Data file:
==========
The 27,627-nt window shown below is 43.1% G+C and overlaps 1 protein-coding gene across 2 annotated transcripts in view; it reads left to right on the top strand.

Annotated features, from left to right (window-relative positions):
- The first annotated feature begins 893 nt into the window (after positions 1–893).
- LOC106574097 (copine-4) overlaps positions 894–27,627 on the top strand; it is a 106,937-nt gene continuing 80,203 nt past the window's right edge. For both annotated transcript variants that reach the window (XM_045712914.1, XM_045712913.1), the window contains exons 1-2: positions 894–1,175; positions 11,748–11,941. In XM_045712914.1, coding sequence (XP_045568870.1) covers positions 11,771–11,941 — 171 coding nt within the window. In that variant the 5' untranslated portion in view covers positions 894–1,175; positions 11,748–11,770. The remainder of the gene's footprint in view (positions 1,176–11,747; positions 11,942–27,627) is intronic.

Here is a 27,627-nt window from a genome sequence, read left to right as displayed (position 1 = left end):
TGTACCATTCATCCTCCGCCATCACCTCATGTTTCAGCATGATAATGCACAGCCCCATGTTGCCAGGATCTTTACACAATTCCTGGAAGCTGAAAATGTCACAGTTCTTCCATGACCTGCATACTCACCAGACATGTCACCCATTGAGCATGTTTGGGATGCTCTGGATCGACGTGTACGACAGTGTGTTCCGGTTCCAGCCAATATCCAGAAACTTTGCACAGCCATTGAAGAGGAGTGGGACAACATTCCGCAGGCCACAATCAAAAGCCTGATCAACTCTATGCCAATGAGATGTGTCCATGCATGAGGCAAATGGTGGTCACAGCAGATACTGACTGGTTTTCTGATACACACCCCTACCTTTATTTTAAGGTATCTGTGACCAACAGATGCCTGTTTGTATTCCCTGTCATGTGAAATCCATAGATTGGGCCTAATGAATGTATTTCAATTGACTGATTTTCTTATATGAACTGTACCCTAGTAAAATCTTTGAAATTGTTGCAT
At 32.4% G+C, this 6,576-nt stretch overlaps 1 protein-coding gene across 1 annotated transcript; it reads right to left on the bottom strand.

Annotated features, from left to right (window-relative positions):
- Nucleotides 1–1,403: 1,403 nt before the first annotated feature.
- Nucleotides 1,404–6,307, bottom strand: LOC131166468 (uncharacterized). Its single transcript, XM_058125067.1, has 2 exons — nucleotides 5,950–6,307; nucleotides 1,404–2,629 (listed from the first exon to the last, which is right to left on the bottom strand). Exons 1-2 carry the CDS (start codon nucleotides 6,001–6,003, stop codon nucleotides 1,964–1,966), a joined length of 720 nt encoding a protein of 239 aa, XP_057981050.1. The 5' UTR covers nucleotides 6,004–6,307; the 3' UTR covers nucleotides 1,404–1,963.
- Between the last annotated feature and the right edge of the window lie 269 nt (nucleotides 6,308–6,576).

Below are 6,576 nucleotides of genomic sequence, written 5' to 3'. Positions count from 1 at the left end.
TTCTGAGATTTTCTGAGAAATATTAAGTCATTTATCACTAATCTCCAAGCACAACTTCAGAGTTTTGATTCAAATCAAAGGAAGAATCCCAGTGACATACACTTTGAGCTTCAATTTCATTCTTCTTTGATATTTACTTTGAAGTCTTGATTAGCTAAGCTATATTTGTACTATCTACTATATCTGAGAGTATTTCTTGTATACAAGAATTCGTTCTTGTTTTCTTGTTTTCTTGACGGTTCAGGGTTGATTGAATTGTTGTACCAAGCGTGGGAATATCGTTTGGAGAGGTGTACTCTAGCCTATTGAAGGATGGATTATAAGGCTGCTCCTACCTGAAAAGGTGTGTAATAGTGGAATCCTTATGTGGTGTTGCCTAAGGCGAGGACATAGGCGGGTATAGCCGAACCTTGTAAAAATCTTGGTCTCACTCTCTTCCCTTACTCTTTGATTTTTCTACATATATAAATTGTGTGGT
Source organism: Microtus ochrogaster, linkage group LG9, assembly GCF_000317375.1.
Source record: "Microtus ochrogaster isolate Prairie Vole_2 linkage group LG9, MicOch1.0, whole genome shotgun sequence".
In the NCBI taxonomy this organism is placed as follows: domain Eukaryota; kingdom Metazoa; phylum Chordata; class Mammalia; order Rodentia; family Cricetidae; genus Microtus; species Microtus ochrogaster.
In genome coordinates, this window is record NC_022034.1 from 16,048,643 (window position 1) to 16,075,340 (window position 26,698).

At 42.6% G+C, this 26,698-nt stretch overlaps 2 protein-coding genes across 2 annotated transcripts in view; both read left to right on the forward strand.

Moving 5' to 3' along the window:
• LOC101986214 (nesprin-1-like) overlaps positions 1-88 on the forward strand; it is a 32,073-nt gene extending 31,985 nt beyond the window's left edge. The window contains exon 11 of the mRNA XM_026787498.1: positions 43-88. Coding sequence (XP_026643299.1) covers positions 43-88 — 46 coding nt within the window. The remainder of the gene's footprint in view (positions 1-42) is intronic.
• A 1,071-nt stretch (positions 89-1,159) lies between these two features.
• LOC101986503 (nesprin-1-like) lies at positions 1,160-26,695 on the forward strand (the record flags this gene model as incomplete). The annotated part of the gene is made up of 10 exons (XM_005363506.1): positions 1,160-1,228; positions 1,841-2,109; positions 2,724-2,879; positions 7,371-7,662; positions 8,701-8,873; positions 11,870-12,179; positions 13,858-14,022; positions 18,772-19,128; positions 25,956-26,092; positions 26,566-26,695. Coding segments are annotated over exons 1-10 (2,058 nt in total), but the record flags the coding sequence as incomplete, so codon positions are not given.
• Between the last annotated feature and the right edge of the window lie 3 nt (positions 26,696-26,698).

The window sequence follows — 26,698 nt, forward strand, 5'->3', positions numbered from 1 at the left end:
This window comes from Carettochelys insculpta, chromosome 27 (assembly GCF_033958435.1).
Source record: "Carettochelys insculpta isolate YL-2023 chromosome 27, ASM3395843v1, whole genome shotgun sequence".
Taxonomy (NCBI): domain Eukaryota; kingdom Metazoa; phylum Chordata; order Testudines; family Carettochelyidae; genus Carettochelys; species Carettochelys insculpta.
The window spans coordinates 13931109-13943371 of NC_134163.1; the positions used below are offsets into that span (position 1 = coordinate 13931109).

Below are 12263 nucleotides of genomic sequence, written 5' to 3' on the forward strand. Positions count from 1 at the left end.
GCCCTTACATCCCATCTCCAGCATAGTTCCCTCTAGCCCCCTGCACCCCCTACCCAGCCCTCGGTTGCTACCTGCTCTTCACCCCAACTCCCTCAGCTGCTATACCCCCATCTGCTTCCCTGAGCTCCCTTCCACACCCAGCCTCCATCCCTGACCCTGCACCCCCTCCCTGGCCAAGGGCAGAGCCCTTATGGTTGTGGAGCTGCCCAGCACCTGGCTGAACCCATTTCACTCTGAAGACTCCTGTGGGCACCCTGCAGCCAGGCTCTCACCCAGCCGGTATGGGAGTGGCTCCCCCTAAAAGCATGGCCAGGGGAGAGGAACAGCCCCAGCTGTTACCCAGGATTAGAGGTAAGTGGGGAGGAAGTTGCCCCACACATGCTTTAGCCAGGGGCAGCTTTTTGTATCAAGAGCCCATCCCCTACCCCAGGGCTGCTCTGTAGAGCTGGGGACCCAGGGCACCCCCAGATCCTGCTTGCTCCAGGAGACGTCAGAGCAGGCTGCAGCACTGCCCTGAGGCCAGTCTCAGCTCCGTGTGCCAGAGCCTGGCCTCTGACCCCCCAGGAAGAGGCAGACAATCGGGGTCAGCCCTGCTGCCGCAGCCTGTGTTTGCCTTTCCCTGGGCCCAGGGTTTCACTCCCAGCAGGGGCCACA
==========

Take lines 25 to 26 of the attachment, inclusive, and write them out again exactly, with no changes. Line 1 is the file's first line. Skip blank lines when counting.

This window comes from Carettochelys insculpta, chromosome 27 (assembly GCF_033958435.1).
Source record: "Carettochelys insculpta isolate YL-2023 chromosome 27, ASM3395843v1, whole genome shotgun sequence".